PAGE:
By using StormGeo and Deep Sea Mooring’s Response Forecasting Service, Safe Zephyrus Increased Gangway Connectivity by two per cent.
One of the most important tasks for offshore accommodation vessels (flotels) today is providing a safe passage for personnel to the host installation. In such cases, the accommodation vessels are positioned alongside the rig and connected by means of a telescopic gangway.
Yet, despite the latest dynamic positioning (DP) systems on the accommodation vessels, unpredictable weather and the understandable need to err on the side of caution means that in questionable conditions where there is extreme weather, for example, such gangways are sometimes non-operational.
“Historically the decision on whether or not to connect the gangway has been down to the seamanship of the team on board who operate according to a specific guidelines,” said Captain James Suffield, Master & Offshore Installation Manager of the Safe Zephyrus accommodation vessel.
“These include a free range of heading movement of around 90 degrees and a maximum telescopic movement of the gangway of no more than +/- seven meters before disconnection is required.”
Yet, what if you could estimate the movement of the vessel based on the latest weather forecasts and highly accurate predictions on how such floating units will respond?
Such a scenario is becoming a reality through an innovative partnership between StormGeo and Deep Sea Mooring (DSM), the leading provider of offshore mooring services in Norway.
StormGeo combines state-of-the art technologies from meteorology and hydrodynamics to accurately predict the relative movement of the flotel and the gangway stroke to the attached platform. The result is the ability to forecast gangway motion, maximize availability, optimize and safeguard operations.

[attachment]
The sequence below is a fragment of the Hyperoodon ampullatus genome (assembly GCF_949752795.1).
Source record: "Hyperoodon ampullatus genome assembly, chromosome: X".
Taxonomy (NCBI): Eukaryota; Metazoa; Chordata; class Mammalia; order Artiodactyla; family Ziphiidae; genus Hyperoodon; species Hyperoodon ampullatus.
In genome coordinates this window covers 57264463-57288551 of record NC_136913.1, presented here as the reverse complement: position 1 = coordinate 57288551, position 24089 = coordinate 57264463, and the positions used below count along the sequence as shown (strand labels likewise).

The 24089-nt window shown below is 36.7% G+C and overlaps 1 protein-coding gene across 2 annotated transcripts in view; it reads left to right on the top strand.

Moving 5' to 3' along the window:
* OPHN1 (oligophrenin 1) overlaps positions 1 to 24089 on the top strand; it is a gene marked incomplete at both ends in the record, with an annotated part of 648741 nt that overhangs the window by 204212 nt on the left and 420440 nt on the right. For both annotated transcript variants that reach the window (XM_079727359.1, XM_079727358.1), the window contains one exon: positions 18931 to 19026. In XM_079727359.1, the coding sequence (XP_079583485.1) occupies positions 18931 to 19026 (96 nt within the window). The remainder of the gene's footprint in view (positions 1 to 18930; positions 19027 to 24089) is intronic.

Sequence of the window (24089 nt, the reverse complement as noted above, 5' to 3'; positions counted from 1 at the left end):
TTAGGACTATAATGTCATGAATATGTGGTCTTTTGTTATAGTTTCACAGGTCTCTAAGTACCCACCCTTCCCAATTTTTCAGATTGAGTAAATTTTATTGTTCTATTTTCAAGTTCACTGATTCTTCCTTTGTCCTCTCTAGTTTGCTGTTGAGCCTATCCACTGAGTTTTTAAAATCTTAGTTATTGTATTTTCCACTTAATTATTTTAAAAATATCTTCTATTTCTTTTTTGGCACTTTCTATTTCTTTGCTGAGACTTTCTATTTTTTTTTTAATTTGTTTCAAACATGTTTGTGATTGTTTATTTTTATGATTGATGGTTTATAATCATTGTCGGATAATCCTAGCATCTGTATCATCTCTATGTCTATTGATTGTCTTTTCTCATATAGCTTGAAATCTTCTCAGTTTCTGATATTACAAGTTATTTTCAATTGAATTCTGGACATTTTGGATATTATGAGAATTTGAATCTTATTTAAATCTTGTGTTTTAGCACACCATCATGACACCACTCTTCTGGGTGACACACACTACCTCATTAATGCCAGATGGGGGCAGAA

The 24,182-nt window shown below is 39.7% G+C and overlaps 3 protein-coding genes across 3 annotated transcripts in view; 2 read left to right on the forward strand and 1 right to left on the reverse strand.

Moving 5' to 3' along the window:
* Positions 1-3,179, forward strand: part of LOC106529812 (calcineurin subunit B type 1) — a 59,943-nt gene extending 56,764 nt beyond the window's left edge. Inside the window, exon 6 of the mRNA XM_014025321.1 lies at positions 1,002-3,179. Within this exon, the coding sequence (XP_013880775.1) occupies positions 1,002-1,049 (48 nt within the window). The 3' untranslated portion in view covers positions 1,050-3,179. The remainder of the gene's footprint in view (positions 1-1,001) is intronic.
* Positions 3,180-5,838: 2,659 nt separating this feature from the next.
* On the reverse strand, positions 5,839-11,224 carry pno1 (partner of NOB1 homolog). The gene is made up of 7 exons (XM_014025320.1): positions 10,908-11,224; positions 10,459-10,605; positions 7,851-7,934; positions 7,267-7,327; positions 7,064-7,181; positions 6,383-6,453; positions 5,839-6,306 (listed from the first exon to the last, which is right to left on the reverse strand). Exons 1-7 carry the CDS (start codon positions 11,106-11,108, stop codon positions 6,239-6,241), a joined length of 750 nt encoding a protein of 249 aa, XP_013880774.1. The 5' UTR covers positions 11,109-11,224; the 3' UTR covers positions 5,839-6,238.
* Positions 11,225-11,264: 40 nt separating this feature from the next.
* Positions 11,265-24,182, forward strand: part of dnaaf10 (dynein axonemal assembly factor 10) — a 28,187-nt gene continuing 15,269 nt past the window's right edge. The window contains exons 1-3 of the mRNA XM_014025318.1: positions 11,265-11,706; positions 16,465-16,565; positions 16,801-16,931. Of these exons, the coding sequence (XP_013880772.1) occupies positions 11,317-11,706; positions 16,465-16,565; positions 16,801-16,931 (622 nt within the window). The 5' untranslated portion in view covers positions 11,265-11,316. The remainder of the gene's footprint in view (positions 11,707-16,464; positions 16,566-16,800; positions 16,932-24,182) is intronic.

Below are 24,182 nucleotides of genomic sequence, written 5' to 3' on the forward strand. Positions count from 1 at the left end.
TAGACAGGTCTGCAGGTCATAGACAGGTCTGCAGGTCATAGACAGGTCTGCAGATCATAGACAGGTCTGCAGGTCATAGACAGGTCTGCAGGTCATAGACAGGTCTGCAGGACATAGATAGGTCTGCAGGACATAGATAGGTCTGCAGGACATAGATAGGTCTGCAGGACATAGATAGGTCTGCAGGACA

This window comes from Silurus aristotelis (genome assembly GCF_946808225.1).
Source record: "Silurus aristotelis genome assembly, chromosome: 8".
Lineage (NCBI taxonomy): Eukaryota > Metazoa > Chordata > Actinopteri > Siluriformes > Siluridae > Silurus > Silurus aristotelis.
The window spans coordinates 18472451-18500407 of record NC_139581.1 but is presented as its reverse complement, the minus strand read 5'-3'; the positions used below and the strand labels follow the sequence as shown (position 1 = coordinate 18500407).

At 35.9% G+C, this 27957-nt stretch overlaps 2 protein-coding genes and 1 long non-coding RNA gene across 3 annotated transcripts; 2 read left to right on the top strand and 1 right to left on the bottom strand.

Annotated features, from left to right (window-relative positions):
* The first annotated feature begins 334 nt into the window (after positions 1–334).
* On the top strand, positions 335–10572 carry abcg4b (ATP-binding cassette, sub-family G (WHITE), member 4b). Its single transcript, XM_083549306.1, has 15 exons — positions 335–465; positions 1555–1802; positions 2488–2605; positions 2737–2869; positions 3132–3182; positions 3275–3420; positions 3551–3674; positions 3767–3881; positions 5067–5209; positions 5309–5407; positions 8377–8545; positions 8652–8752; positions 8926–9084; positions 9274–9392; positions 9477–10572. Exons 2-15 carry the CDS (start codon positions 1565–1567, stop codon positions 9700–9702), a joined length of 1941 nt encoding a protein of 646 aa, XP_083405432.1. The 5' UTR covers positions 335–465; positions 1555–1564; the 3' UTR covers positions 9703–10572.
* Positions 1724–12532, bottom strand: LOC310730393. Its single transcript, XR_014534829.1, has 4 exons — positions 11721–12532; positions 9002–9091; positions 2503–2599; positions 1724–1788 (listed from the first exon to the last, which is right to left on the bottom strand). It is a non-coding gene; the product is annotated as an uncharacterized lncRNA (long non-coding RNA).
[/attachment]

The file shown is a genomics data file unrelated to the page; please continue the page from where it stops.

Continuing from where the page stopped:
Whereas previously in marginal weather states we have perhaps disconnected too early, we now have the necessary information to optimize connectivity while still adhering to the highest safety standards.Captain Suffield
One such pilot is taking place on Prosafe’s Safe Zephyrus, the world’s most advanced and versatile semi-submersible accommodation units capable of operating in the harshest environments and to the highest standards of safety.
The vessel is equipped with a DP3 system, can accommodate 450 persons, and is currently supporting Aker BP (formerly Det norske oljeselskap ASA) in the Ivar Aasen Project field in the Norwegian sector of the North Sea. The field is 100 miles south west of Stavanger in harsh offshore conditions (especially in winter) where wave height is rarely below four meters.
Captain Suffield continues: “The predictive software and DSM’s engineering expertise has been very helpful to us in determining the best heading and optimal loading required to maintain gangway connections. Whereas previously in marginal weather states, we have perhaps disconnected too early, now we have the necessary information to optimize connectivity while still adhering to the highest safety standards.”
The result is that over just two months, gangway connectivity has increased by an extra two per cent compared to previously. Taking into account that the Safe Zephyrus houses 450 personnel - all on high day rates - as well as the separate rig and vessel hire costs, the increased connectivity is leading to substantial cost savings.
The knowledge-based information generated from StormGeo and DSM is also very useful in helping plan longer-term support vessel operations. Captain Suffield again: “The information allows us to change heading when required and is particularly useful when simultaneous support and supply boat operations are taking place. The result is more efficient operations.”
And there is more to come. Captain Suffield concludes: “We are continuing to fine-tune the information we receive and combining it with other hydrodynamics and power management data to even better predict vessel movement. Supporting helicopter logistics is also an option as well. What is clear to us so far, however, is that the forecasting system provides significant potential for operators.”
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